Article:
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Full text of "The Cambridge Natural History"

xiii                      THE TIGER AKD THE LEOPARD                     39
it will also voluntarily enter the water, and can swim conside
able rivers.
Mr. II. 2ST. IKidley1 observes that Tigers " habitually swii
over to Singapore across the Johore Strait, usually by way of tt
intermediate islands of Pulau Ubin and Pulau Tekong. The
make the passage ;it night, landing in the early morning. As E
much of the coast is mangrove swamp, and the animals do nc
risk going through the mud, they are only able to cross whei
the shores are sandy, and thus they have regular starting- an
landing-places."
The Tiger is mainly nocturnal,, but begins its depredatior
towards five o'clock in the afternoon, before which it remair
sleeping in shady thickets. If the weather is rainy and wind
it becomes restless and wanders about earlier. Under the prove
cation of extreme hunger it will hunt during the daytim<
Hunger, too, naturally produces extreme boldness, Mr. Hidle
relates a story of four Tigers who walked up the steps of a hong
in search of the master of the house or his dog,, and broke int
it, the inhabitants retiring in their favour. The Malays ha\
superstitions about Tigers, which are precisely paralleled by tfc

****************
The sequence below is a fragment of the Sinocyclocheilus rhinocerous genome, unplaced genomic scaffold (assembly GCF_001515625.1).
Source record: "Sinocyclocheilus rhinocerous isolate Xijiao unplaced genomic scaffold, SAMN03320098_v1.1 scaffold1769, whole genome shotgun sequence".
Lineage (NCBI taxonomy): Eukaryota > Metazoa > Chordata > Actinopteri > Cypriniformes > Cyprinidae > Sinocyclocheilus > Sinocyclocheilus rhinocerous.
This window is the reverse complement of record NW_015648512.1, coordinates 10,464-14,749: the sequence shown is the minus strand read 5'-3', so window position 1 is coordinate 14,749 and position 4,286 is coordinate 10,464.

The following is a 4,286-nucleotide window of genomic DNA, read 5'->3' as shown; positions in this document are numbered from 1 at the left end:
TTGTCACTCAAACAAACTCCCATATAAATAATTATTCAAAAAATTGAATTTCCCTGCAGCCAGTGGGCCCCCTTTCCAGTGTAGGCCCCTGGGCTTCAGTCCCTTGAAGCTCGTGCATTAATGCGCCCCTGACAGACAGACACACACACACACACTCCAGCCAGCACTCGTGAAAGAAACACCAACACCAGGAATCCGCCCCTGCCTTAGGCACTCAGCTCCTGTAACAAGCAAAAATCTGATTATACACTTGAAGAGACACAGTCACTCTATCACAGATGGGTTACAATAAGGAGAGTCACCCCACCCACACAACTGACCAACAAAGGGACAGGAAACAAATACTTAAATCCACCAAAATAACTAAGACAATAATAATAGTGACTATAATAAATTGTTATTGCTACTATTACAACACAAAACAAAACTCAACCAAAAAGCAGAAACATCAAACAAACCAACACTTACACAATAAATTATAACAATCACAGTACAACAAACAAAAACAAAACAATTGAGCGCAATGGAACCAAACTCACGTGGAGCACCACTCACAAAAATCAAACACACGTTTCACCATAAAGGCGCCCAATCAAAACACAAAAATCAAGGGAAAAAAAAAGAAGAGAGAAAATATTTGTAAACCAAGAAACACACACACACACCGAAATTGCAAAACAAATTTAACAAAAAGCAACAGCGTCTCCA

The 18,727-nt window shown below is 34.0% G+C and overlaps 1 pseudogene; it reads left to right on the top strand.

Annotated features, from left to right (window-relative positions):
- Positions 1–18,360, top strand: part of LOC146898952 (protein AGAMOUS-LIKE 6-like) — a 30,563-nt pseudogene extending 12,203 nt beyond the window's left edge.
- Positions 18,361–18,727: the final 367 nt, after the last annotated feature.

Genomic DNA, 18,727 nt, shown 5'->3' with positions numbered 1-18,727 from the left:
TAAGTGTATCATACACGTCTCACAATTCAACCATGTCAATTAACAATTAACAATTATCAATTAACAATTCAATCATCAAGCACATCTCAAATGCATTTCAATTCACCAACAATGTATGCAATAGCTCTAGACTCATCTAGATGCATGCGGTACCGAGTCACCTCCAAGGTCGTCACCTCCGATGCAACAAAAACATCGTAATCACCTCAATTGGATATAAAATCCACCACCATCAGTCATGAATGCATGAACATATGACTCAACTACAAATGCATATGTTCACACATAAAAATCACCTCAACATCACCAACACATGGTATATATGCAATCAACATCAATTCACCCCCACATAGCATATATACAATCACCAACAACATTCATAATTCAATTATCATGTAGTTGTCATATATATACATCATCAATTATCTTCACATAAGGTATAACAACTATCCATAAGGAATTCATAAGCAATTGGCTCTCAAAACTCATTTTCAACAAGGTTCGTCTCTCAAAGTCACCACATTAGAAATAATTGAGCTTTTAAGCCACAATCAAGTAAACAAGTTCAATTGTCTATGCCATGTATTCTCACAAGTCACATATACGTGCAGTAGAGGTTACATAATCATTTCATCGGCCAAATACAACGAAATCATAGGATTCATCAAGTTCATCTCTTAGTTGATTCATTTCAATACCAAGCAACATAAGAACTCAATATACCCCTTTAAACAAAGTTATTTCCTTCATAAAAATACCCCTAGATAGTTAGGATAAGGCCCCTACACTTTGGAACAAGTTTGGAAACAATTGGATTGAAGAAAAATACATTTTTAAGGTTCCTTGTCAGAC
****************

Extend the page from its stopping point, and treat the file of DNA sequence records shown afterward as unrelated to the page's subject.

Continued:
man-and-wolf stories of Europe. f Certain people are suppose
to have the power of turning into tigers for a short time, an
resuming their human form at pleasure. The transformatio
commences tail first, and the human tiger is so complete!
changed that not only has it all the actions and appearance c
the tiger, hut on resuming its human form, it is quite unconscioi:
of what it has been doing in the tiger state." Mr. Ridley dii
putes the common stories as to man-eatera. If a Tiger has one
tasted human flesh it does not always confine itself afterwards t
that article of diet, nor is it only aged and comparatively toott
less animals which hunt man. That they do take a large toll c
coolies is an undoubted fact, and many are the artifices to preTer
the rest from knowing the fate of one of their fellow-workmen, c
of becoming acquainted with the presence in the neighbourhoo
of one of the dreaded beasts.
The Leopard or Panther, M pardns, is, like the Lion* Africa
and  Asiatic in  range.     The  animal  is  spotted with  rosettes c
black spots surrounding a central field of the tawny colour of fcfc
!>ody generally.     Some of the spots are solid and black.     ** Tt
* JVottcraZ Mtiem^ vL 1895, f*. 89.